Years ago, I spent some time working as a groundskeeper at a beautiful garden estate in New Hampshire. It was a lush little plot of earth set right on the rugged New England coast, a stone's throw from the sea. Every day I'd drive the 'ole Chevy "Eurosport" Wagon (aptly named the Eggplant) down the winding ocean road to the gardens, to a place that was crammed with life: dozens of hybrid roses, delicate iris, a greenhouse packed with bougainvillea, cacti, ferns and flowers. The sea air was rich and fertile, pouring over us and into us from the Atlantic. The music of the waves was always soft and near. The irony was that in the midst of all this life, I was going through a kind of death.
It was a kind of "dark night of the soul." A deep fog surrounded me then, and life seemed suddenly like a pathless void. So, finding no clear path, I took to the soil. I tossed hay and trimmed roses. We hauled dirt and cut grass, kept the greenhouse green, and the plants well watered. It turns out the simple rhythm of the work in that rose garden was just what I needed. Sometimes I can think too much.
On the way home one day, I found a little church, coincidentally named for St. Therese, the Little Flower. It was right off the ocean road, just minutes from work! So I'd pop in time and again and lay my troubled heart on the altar. "Where am I going? What do I do now?" Things never got any clearer, but there was at least this daily act of the will to "lay things at His feet." Sometimes I think that's all we can do; like little kids with shoelaces all knotted up from running around, we go to Daddy to fix it. Some knots take longer to work out than others.
I see now His timing was perfect. I spent a few months with my brother, which was priceless. We had a rundown little apartment we jokingly named the "Palace," right next door to Sander's Fish Market. Right upstairs was the coldest, meanest old lobsterman you ever laid eyes on. He had his traps all over the backyard, never said a word to us. We called him "Mr. Happy."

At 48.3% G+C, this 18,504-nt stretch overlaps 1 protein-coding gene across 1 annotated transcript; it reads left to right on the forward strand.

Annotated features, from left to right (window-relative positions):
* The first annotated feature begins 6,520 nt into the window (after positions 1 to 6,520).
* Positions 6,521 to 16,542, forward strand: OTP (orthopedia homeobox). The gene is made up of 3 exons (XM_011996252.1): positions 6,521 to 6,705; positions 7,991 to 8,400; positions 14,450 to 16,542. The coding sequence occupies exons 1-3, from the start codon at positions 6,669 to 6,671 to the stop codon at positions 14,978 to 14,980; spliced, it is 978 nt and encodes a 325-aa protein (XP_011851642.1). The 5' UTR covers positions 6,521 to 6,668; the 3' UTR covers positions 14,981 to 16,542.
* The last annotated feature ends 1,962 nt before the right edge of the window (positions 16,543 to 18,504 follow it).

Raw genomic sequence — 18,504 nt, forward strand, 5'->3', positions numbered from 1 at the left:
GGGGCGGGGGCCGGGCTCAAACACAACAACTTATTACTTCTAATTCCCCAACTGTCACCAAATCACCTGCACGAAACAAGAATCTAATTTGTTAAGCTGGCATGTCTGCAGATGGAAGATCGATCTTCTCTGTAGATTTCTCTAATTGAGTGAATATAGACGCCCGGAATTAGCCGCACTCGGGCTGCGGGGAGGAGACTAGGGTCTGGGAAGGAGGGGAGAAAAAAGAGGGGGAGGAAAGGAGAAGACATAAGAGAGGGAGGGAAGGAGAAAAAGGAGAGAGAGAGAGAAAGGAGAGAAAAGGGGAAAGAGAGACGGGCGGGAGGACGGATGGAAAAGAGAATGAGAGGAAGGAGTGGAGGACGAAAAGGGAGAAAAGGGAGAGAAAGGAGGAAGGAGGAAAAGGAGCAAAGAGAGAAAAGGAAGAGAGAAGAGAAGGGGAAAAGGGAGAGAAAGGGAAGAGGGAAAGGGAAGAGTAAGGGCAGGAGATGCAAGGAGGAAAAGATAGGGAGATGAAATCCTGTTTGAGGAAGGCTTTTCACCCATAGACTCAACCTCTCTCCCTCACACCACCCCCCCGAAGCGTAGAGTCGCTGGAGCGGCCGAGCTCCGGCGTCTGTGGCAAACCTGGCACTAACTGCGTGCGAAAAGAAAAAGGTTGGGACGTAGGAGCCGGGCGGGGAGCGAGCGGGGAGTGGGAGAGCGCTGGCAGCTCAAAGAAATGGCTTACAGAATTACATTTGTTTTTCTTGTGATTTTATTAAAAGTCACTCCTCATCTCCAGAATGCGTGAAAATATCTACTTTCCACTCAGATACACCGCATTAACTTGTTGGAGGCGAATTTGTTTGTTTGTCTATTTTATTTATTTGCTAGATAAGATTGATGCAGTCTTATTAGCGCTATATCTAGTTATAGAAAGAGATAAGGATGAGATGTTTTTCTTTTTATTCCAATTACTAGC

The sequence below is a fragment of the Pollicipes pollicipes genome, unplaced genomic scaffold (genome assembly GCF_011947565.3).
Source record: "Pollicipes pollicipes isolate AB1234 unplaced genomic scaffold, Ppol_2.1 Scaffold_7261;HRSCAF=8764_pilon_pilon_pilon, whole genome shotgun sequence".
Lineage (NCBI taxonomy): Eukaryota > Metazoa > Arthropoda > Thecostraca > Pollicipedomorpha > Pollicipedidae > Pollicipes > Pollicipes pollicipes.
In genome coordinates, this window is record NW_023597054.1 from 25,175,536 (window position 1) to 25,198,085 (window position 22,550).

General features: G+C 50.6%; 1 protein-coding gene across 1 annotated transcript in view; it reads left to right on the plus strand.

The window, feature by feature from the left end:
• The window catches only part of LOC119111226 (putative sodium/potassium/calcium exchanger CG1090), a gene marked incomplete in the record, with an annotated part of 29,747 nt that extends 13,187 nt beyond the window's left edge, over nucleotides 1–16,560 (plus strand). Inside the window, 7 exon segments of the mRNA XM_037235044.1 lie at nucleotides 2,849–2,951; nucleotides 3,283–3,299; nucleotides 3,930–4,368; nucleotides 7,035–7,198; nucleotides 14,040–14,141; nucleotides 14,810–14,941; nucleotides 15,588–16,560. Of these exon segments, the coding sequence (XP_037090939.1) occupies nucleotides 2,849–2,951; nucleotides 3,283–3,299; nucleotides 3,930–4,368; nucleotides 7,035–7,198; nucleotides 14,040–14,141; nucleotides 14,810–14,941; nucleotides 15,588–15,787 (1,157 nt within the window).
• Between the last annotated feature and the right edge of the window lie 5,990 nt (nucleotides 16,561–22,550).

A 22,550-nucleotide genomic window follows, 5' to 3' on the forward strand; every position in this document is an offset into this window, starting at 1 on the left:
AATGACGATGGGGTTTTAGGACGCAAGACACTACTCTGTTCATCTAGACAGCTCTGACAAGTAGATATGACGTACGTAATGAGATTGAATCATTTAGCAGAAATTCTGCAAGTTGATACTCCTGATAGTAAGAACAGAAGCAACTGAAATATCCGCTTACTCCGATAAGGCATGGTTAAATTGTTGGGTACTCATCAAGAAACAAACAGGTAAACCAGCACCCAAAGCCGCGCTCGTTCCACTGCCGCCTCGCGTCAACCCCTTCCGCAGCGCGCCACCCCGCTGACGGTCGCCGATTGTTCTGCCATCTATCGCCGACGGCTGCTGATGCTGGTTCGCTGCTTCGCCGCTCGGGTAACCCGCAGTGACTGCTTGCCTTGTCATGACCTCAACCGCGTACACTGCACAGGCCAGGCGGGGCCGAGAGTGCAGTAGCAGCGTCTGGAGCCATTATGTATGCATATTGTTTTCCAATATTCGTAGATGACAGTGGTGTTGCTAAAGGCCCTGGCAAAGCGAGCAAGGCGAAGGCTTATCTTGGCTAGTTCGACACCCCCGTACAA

Walks at night along the river between Maine and New Hampshire, to a pub for a pint or just out for fresh air, were so good for the soul. And our conversations were bonding. I'm so grateful for those days when the younger brother became the older. Looking back, there were lessons all around me. I was amazed to learn about the practice of trimming the rose bushes at just such a precise angle to prevent mold, or the covering of them with thick burlap when a chill was due. Don't we need to do as much, trimming our desires, and knowing when to conceal and when to reveal our hearts in the midst of this often cold world?
My favorite lesson might seem the most ridiculous. In the early days of spring, we covered those scented rosy beauties with..... horse poop. Now that's a fun job. What a parable there is in this one. Here's a flower famous the world over for its scent, and I'm putting horse poop at its roots? The lesson - Sometimes the stinky stuff is just what we need to help us grow. This puts a new twist on the experience of having a crappy day! Maybe we should actually wish for it! Any gardener will tell you that dark, smelly compost is so often what generates the most fertile, nutrient-rich soil. And horse manure for a good gardener is like gold... nuggets.
The question then, as we continue the Lenten journey: what's crappy in your life? What's the poop with you? Maybe it can turn into something efficacious? It depends on how we respond to the soil in which we're planted...